Ronaldo Nazario de Lima – FENOMENO better than Pele?
Before Christiano Ronaldo, there was Brazil Ronaldo. Christiano Ronaldo has been making headlines in the last few years for an unprecedented goal-scoring run and a heated rivalry with Lionel Messi for the title of best soccer player in the world. But he still may not reach the heights that Ronaldo Nazario de Lima – the”original” Ronaldo – reached during his tumultuous career.
Ronaldo’s career began like that of so many other South American soccer prodigy. Playing on the streets throughout his childhood, he dropped out of school at 11 to pursue a professional soccer career.
At age 15, he signed with Brazilian giant Cruzeiro, and at age 17, he was a member of the Brazilian national team for the 1994 World Cup.
His rapid ascend continued, first at Eindhoven in the Netherlands, then at Barcelona and Inter Milan. By his early 20s, “Il Fenomeno” had established himself as the best soccer player on the planet. It seemed only a matter of time before he would supplant his countryman Pele as the greatest of all time.
Then, disaster struck. In 1999, fresh off a disappointing 1998 World Cup performance in which his 4 goal effort during the campaign was not enough to defeat host nation France in the final, he ruptured a knee tendon. Five months later, in the middle of his rehabilitation process, he re-injured the same knee.
All told, the greatest soccer player in the world was forced to sit on the sidelines for over two years.
Such a devastating injury is enough for anyone to lose hope. Even the most highly trained athletes may not come back from it and if they do, they’re often only a shadow of themselves. But Ronaldo worked, and worked, and never gave up. What followed remains an inspiration to soccer fans throughout the world.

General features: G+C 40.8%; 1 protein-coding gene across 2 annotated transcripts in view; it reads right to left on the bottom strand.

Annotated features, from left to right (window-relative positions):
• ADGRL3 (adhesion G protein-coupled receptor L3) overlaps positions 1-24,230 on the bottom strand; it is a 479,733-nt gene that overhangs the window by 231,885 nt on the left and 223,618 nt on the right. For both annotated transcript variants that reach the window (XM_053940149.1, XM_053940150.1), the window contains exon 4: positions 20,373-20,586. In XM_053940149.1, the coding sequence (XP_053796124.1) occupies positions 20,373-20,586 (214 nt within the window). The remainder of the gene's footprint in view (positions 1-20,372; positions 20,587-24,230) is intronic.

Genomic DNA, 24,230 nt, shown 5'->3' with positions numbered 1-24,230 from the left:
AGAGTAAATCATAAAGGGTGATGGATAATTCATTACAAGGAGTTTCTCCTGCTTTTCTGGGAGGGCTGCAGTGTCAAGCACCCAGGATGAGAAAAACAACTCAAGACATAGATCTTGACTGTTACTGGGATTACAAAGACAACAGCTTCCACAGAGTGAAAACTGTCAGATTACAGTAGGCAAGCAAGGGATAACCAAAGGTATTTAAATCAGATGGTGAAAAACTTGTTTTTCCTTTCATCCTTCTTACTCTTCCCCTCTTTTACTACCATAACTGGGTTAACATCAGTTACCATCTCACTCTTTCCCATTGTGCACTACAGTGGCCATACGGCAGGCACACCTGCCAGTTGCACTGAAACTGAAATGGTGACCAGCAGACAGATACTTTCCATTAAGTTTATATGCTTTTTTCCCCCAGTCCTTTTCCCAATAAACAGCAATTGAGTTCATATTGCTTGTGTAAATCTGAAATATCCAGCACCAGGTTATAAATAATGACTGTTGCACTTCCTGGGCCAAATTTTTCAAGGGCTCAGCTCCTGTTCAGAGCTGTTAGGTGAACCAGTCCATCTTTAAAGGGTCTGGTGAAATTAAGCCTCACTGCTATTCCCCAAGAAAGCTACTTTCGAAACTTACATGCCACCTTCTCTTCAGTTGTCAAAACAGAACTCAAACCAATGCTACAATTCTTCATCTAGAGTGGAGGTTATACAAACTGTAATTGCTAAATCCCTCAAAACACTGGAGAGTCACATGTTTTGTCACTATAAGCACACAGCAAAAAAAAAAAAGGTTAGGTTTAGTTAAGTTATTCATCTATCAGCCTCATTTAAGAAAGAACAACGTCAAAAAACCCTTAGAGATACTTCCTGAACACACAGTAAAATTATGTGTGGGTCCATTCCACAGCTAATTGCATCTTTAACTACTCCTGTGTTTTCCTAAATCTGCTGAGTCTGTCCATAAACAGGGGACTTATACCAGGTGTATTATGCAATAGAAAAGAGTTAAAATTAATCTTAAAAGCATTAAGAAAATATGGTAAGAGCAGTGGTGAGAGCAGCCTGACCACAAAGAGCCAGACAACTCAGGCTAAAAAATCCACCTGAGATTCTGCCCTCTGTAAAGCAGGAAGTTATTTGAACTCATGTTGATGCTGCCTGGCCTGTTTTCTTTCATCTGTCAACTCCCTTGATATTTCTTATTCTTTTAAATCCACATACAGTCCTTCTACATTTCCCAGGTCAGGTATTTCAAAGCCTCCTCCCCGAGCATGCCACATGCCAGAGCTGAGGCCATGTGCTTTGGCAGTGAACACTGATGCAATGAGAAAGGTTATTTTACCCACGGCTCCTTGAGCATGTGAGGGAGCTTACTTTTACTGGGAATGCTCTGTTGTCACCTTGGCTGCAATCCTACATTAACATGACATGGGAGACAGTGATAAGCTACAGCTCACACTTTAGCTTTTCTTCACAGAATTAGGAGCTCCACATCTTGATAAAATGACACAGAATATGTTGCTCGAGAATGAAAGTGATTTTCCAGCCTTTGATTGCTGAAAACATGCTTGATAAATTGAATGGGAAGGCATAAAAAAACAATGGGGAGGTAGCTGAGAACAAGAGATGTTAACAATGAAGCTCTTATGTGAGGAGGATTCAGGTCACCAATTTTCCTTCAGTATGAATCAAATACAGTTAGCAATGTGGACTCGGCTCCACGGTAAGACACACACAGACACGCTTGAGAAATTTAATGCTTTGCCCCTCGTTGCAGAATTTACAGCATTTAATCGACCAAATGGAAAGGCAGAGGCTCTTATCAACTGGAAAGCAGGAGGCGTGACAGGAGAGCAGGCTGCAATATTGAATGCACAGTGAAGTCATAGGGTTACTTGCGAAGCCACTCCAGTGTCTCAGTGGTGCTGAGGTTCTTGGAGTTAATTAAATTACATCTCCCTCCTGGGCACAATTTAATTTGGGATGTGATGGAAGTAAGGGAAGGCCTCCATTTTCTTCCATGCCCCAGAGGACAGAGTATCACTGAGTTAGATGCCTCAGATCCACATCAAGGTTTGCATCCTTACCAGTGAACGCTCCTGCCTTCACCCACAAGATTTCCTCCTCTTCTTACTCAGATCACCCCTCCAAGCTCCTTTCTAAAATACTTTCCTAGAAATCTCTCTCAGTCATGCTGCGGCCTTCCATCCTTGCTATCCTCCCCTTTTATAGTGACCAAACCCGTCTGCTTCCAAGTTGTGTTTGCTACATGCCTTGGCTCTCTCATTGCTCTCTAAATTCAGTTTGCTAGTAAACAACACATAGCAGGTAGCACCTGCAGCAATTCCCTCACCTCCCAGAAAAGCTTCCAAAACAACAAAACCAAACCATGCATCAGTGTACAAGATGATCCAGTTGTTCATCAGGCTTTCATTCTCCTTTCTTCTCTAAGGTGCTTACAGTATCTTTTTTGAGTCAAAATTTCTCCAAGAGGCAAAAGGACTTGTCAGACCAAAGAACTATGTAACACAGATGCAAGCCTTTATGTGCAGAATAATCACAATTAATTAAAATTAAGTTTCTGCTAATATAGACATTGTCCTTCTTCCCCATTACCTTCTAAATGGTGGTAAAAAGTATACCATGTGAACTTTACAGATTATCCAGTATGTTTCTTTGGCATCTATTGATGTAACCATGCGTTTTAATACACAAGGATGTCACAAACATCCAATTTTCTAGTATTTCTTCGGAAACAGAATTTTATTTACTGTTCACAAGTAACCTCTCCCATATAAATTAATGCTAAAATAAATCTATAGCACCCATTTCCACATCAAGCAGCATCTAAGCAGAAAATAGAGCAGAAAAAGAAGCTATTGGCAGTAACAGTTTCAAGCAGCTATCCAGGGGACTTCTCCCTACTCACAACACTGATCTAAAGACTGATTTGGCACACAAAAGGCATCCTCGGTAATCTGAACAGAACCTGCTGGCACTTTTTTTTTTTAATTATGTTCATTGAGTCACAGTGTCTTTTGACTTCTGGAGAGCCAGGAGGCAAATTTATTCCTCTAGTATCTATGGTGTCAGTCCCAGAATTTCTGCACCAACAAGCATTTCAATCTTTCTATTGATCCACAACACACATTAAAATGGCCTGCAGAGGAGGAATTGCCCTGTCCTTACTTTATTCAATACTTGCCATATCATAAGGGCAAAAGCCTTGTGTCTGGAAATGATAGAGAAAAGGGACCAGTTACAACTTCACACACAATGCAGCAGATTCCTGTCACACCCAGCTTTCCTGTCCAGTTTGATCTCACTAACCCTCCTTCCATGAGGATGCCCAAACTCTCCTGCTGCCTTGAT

In 2002, Brazil traveled to South Korea to compete in the first World Cup since suffering that humiliating 3-0 defeat to France in 1998. Despite almost no playing time before the tournament, still rehabbing his injury, Ronaldo was a part of the team, and his selection was heavily by local and international media. When the tournament was over, those critics had quieted for the time being.
By the time Brazil finished the tournament with a record 5th World Cup trophy, Ronaldo had found the back of the net eight times – more than anyone since Gerd Muller netted 10 in 1970. He singlehandedly shot Brazil to victory in the final stages, scoring both goals in a 2-0 final victory against Germany just days after scoring the only goal in Brazil’s semifinal victory against Turkey.
“Il Fenomeno,” was back, and better than ever.
Unfortunately, the critics weren’t done. His professional journey took him to Real Madrid and Milan, but at both stops he was criticized for not keeping his weight under control. What most didn’t know: Ronaldo was born with an underactive thyroid gland leading him to gain weight more quickly than most efforts, and any medications to counteract this trend were prohibited by international doping rules.
As a result, the increased weight continued to be a problem, and greatly reduced his mobility in the later stage at his career. It is all the more remarkable then that in 2006, at age 30, he traveled to Germany with Brazil to defend his World Cup trophy, and netted three more goals to set the all-time goals record in World Cup history with 15.
It would be the last swan song for Ronaldo, who suffered yet another knee injury in 2008 that effectively ended his career.
He remains one of the most fascinating people to ever play soccer: the most well-rounded striker to ever play the beautiful game, hampered throughout his career by issues that were out of his control. But his passion for the game, his perseverance to overcome both injuries and weight problems not of his own doing continue to inspire countless people around the globe. If “Il Fenomeno” can do it, so can we! Contact us to learn how soccer can teach values like perseverance and passion.